R. O. Your ambassadors, when lately with us, held the same language to us as in your letters of the 2nd inst. you have written (estoit qu. escrit?) about some executions which are made in our realm; and our answer was to pray you not to meddle with what we do in our realm in punishing delinquents, as we also would not meddle with what you do in your countries. This we again earnestly pray, advertising you that we have determined to maintain the statutes, orders, customs and sacred constitutions observed under our predecessors, and to punish such as transgress them; which, however, nowise concerns our amity, and ought not to hinder it. Also by your letter of the 6th inst. we understand that you have heard the report of your ambassadors, and we doubt not but that you have thereby known whether it lay with the king of England or us that things went not otherwise, and what concessions we made for the said peace. Thanks them for their desire to remain his friends, and prays them to believe that, having, at the Emperor's instance, comprised them as principal contrahents in the last treaty, he holds their friendship for well established. Vericon sur Seyne, 19 Feb. 1545.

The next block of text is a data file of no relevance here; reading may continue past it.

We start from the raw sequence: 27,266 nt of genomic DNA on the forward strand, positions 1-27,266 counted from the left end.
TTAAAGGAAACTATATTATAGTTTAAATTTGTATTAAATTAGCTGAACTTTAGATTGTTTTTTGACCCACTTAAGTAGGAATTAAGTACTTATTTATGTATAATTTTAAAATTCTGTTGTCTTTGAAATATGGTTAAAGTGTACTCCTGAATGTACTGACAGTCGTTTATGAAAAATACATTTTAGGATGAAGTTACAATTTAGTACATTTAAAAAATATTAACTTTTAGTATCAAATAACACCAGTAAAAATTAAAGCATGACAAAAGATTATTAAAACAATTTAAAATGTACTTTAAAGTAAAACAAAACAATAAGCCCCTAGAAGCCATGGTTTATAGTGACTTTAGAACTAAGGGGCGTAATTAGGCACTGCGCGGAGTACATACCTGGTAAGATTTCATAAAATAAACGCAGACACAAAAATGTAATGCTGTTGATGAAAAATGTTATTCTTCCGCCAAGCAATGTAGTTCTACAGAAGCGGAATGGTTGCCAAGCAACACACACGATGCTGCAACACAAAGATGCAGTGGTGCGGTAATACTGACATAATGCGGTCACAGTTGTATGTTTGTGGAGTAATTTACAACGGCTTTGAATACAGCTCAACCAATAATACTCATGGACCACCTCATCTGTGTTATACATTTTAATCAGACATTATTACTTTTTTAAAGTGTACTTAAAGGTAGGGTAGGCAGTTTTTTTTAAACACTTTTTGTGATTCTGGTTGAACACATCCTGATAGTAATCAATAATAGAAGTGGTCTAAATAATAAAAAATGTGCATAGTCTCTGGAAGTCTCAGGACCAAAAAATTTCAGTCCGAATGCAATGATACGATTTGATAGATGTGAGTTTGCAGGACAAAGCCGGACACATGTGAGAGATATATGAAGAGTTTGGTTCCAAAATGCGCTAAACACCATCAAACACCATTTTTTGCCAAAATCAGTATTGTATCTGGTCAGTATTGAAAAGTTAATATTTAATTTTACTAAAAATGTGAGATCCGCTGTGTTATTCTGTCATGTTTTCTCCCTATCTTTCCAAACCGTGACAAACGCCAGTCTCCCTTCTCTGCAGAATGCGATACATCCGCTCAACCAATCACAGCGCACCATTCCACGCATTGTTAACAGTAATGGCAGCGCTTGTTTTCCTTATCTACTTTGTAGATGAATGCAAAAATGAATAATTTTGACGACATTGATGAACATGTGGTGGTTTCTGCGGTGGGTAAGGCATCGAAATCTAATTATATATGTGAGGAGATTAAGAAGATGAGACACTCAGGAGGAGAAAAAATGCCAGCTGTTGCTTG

Copy. French, pp. 2. Endd.: Responce du Roy Fr. sur les lettres quavoient a luy escriptes, de Franckfort, les trois princes Palantin et Sachssen Elizeurs et le Landegrave de Hesse pour le faict de la persecution, et laultre quavoient escript les Protestans en commun apres notre relation de notre legation en France et Engleterre, comme ilz en avoient escripte semblables a la Majeste du Roy Dangleterre, etc.
20 Feb. 247. Ormond to the Council.
R. O.
St. P., iii. 550.